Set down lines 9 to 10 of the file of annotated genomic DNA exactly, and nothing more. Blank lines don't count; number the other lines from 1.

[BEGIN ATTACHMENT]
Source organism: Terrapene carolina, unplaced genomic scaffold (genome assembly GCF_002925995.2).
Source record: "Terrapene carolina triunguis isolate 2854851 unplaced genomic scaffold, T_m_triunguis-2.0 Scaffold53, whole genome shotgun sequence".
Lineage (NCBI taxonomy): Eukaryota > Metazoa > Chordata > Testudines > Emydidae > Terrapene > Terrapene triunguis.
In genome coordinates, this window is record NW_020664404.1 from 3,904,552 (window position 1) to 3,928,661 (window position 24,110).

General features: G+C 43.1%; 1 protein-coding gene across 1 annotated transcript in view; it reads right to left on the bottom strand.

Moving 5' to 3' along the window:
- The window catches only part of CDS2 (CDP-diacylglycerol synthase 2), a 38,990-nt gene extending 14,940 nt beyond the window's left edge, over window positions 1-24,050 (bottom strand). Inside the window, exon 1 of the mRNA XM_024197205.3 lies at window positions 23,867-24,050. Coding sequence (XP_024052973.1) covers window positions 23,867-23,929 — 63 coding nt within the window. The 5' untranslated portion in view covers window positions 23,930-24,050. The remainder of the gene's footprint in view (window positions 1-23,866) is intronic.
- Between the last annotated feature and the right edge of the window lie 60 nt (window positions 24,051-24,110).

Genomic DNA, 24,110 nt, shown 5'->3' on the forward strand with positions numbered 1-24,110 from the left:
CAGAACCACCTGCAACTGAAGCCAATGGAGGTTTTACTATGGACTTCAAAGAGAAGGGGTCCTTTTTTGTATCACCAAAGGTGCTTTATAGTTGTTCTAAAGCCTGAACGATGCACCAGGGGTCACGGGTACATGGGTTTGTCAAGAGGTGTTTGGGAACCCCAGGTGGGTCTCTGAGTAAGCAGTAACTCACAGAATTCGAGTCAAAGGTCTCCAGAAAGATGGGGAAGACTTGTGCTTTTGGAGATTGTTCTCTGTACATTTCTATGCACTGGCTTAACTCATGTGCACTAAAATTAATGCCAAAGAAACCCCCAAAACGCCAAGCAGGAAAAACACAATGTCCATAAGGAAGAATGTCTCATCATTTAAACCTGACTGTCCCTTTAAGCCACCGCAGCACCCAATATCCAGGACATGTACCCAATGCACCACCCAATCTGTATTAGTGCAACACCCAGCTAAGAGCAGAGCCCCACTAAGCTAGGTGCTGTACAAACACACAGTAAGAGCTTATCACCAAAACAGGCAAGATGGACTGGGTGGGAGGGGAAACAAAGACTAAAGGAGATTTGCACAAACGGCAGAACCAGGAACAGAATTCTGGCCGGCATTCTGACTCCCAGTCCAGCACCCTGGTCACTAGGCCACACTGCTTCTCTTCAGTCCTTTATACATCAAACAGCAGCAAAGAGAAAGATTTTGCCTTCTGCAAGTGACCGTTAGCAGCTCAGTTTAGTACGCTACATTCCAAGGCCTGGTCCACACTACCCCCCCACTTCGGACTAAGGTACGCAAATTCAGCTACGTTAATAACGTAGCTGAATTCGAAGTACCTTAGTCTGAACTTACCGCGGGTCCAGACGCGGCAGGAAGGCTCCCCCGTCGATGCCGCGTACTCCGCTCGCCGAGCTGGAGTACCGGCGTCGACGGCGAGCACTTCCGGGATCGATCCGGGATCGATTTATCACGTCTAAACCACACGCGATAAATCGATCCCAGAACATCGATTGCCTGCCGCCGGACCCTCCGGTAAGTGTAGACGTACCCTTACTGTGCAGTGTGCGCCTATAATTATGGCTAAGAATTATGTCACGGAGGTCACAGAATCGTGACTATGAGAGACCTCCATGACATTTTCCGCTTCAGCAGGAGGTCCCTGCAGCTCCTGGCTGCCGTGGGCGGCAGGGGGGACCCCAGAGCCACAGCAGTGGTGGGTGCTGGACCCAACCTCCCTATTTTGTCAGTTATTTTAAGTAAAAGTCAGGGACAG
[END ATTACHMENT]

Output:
Genomic DNA, 24,110 nt, shown 5'->3' on the forward strand with positions numbered 1-24,110 from the left:
CAGAACCACCTGCAACTGAAGCCAATGGAGGTTTTACTATGGACTTCAAAGAGAAGGGGTCCTTTTTTGTATCACCAAAGGTGCTTTATAGTTGTTCTAAAGCCTGAACGATGCACCAGGGGTCACGGGTACATGGGTTTGTCAAGAGGTGTTTGGGAACCCCAGGTGGGTCTCTGAGTAAGCAGTAACTCACAGAATTCGAGTCAAAGGTCTCCAGAAAGATGGGGAAGACTTGTGCTTTTGGAGATTGTTCTCTGTACATTTCTATGCACTGGCTTAACTCATGTGCACTAAAATTAATGCCAAAGAAACCCCCAAAACGCCAAGCAGGAAAAACACAATGTCCATAAGGAAGAATGTCTCATCATTTAAACCTGACTGTCCCTTTAAGCCACCGCAGCACCCAATATCCAGGACATGTACCCAATGCACCACCCAATCTGTATTAGTGCAACACCCAGCTAAGAGCAGAGCCCCACTAAGCTAGGTGCTGTACAAACACACAGTAAGAGCTTATCACCAAAACAGGCAAGATGGACTGGGTGGGAGGGGAAACAAAGACTAAAGGAGATTTGCACAAACGGCAGAACCAGGAACAGAATTCTGGCCGGCATTCTGACTCCCAGTCCAGCACCCTGGTCACTAGGCCACACTGCTTCTCTTCAGTCCTTTATACATCAAACAGCAGCAAAGAGAAAGATTTTGCCTTCTGCAAGTGACCGTTAGCAGCTCAGTTTAGTACGCTACATTCCAAGGCCTGGTCCACACTACCCCCCCACTTCGGACTAAGGTACGCAAATTCAGCTACGTTAATAACGTAGCTGAATTCGAAGTACCTTAGTCTGAACTTACCGCGGGTCCAGACGCGGCAGGAAGGCTCCCCCGTCGATGCCGCGTACTCCGCTCGCCGAGCTGGAGTACCGGCGTCGACGGCGAGCACTTCCGGGATCGATCCGGGATCGATTTATCACGTCTAAACCACACGCGATAAATCGATCCCAGAACATCGATTGCCTGCCGCCGGACCCTCCGGTAAGTGTAGACGTACCCTTACTGTGCAGTGTGCGCCTATAATTATGGCTAAGAATTATGTCACGGAGGTCACAGAATCGTGACTATGAGAGACCTCCATGACATTTTCCGCTTCAGCAGGAGGTCCCTGCAGCTCCTGGCTGCCGTGGGCGGCAGGGGGGACCCCAGAGCCACAGCAGTGGTGGGTGCTGGACCCAACCTCCCTATTTTGTCAGTTATTTTAAGTAAAAGTCAGGGACAG